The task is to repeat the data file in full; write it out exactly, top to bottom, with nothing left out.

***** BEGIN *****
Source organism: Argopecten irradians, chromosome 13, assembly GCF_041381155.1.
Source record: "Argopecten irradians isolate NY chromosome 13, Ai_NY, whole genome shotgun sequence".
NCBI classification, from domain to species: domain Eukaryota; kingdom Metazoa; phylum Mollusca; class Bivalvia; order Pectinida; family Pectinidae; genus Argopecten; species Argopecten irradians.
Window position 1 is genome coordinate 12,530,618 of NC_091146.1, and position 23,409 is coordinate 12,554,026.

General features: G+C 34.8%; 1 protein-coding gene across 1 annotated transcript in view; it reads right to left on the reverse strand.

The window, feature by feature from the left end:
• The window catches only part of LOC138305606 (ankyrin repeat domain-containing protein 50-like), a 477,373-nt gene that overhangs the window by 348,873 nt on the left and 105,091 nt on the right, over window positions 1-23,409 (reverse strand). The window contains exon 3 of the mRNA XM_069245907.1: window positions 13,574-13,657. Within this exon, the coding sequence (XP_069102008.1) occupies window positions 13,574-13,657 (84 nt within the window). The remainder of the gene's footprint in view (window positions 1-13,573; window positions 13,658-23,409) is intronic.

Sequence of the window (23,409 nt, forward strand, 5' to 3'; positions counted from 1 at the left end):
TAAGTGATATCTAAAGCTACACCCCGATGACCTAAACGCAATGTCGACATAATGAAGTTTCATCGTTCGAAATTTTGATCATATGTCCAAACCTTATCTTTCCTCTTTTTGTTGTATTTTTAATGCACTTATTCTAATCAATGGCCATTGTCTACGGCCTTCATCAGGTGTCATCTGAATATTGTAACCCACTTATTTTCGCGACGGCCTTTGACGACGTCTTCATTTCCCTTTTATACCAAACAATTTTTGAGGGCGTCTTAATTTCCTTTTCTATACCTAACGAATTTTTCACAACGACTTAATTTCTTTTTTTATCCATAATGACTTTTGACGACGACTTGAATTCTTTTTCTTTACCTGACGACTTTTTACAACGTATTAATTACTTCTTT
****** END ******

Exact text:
Source organism: Argopecten irradians, chromosome 13, assembly GCF_041381155.1.
Source record: "Argopecten irradians isolate NY chromosome 13, Ai_NY, whole genome shotgun sequence".
NCBI classification, from domain to species: domain Eukaryota; kingdom Metazoa; phylum Mollusca; class Bivalvia; order Pectinida; family Pectinidae; genus Argopecten; species Argopecten irradians.
Window position 1 is genome coordinate 12,530,618 of NC_091146.1, and position 23,409 is coordinate 12,554,026.

General features: G+C 34.8%; 1 protein-coding gene across 1 annotated transcript in view; it reads right to left on the reverse strand.

The window, feature by feature from the left end:
• The window catches only part of LOC138305606 (ankyrin repeat domain-containing protein 50-like), a 477,373-nt gene that overhangs the window by 348,873 nt on the left and 105,091 nt on the right, over window positions 1-23,409 (reverse strand). The window contains exon 3 of the mRNA XM_069245907.1: window positions 13,574-13,657. Within this exon, the coding sequence (XP_069102008.1) occupies window positions 13,574-13,657 (84 nt within the window). The remainder of the gene's footprint in view (window positions 1-13,573; window positions 13,658-23,409) is intronic.

Sequence of the window (23,409 nt, forward strand, 5' to 3'; positions counted from 1 at the left end):
TAAGTGATATCTAAAGCTACACCCCGATGACCTAAACGCAATGTCGACATAATGAAGTTTCATCGTTCGAAATTTTGATCATATGTCCAAACCTTATCTTTCCTCTTTTTGTTGTATTTTTAATGCACTTATTCTAATCAATGGCCATTGTCTACGGCCTTCATCAGGTGTCATCTGAATATTGTAACCCACTTATTTTCGCGACGGCCTTTGACGACGTCTTCATTTCCCTTTTATACCAAACAATTTTTGAGGGCGTCTTAATTTCCTTTTCTATACCTAACGAATTTTTCACAACGACTTAATTTCTTTTTTTATCCATAATGACTTTTGACGACGACTTGAATTCTTTTTCTTTACCTGACGACTTTTTACAACGTATTAATTACTTCTTT